Prior to the start of the ecological restoration project in 1998, the southern and eastern sides of the island were largely dominated by plantations of introduced shelter and amenity trees such as pines, cypresses, oaks and sycamores and some weedy introduced shrubs. The plateau was formerly divided into fields that grew crops such as wheat and potatoes, and was dominated by exotic grasses. On the drier, northern aspects native grasses were more common and some native shrubby patches occurred in gullies. On the southern aspects were several large areas where native bracken fern and small-leaved native shrubs and flax were recolonising the grassland but only a few individual native tree species of natural origin, other than kanuka, were present on the island (cabbage tree, Cordyline australis; ngaio, Myoporum laetum; broadleaf, Griselinia littoralis) and rare mahoe (Melicytus ramiflorus). However, there was good growth and some regeneration of areas of native trees and shrubs planted in 1982 by the Department of Lands and Survey. The evident vegetation patterns strongly suggested that Ōtamahua / Quail Island retained an environment suitable for growth of indigenous woodland.

Original and Present Land Fauna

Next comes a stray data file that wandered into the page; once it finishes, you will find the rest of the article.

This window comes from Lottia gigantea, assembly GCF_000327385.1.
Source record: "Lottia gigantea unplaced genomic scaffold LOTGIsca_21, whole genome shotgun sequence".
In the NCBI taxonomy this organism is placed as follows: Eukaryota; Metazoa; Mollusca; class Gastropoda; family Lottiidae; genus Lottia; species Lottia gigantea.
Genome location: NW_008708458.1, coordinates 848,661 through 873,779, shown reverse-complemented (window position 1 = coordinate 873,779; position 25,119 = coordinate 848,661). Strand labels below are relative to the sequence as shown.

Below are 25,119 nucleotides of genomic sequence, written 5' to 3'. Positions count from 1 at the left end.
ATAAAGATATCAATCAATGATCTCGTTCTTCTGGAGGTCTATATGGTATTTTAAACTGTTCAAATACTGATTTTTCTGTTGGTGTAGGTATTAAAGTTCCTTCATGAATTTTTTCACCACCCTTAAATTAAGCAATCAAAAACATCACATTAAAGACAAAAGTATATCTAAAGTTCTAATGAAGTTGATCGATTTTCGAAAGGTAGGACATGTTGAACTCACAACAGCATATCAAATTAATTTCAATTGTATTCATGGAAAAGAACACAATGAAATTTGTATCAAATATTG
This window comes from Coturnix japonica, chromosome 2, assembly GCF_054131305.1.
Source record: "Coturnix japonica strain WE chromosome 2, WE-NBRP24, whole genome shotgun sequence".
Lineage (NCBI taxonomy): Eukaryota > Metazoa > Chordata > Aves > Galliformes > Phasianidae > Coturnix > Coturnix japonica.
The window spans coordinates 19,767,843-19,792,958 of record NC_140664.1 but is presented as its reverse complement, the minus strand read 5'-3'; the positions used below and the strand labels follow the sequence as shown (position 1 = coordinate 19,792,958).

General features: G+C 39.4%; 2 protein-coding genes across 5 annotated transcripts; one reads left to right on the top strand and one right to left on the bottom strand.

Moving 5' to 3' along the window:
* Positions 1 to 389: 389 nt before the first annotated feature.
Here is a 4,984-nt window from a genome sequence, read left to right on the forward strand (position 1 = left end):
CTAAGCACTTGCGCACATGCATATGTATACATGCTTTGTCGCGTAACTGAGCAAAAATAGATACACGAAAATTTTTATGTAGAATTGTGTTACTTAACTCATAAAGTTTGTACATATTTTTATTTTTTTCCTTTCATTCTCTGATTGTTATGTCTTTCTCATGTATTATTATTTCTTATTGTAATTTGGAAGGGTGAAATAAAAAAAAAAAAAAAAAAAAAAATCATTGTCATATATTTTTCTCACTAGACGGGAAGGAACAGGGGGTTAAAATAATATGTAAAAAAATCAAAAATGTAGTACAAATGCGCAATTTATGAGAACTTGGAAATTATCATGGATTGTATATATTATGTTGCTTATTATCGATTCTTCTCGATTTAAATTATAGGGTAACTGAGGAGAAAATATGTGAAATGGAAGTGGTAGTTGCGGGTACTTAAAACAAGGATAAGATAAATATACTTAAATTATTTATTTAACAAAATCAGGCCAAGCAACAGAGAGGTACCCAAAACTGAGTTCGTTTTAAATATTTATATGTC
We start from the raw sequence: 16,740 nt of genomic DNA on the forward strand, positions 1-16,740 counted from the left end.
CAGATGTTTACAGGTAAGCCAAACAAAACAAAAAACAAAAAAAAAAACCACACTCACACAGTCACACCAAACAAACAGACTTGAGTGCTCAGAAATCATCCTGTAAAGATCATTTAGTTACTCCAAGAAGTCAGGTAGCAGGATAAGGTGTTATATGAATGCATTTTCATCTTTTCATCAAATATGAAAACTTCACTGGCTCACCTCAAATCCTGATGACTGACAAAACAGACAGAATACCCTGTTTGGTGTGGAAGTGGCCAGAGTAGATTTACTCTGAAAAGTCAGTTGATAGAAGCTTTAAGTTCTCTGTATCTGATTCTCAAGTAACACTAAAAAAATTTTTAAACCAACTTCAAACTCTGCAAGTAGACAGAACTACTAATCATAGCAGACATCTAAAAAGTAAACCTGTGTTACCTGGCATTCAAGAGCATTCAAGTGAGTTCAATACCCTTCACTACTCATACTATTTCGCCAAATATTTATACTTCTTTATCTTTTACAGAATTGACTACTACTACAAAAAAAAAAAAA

It is likely that in pre-Maori times Ōtamahua / Quail Island was frequented by up to 36 species of forest and scrubland birds and 19 coastal species. Sadly, only a few of the original number of land birds remained: kōtare / kingfisher, riroriro / grey warbler, pīwakawaka / fantail, kāhu / harrier hawk and pīhoihoi / pipit. Korimako / bellbird and kereru / wood pigeon were present on the island in summer and were occasional winter visitors. Many introduced birds from Europe and self-introduced species from Australia also were present. Of the native coastal species only 12 of the original number remained, along with additions of the self-introduced white-faced heron and the introduced mallard. Kororā / white flippered penguins nested on Quail Island up until the early 1980s but it was thought that the already low population on the island was eliminated by ferrets.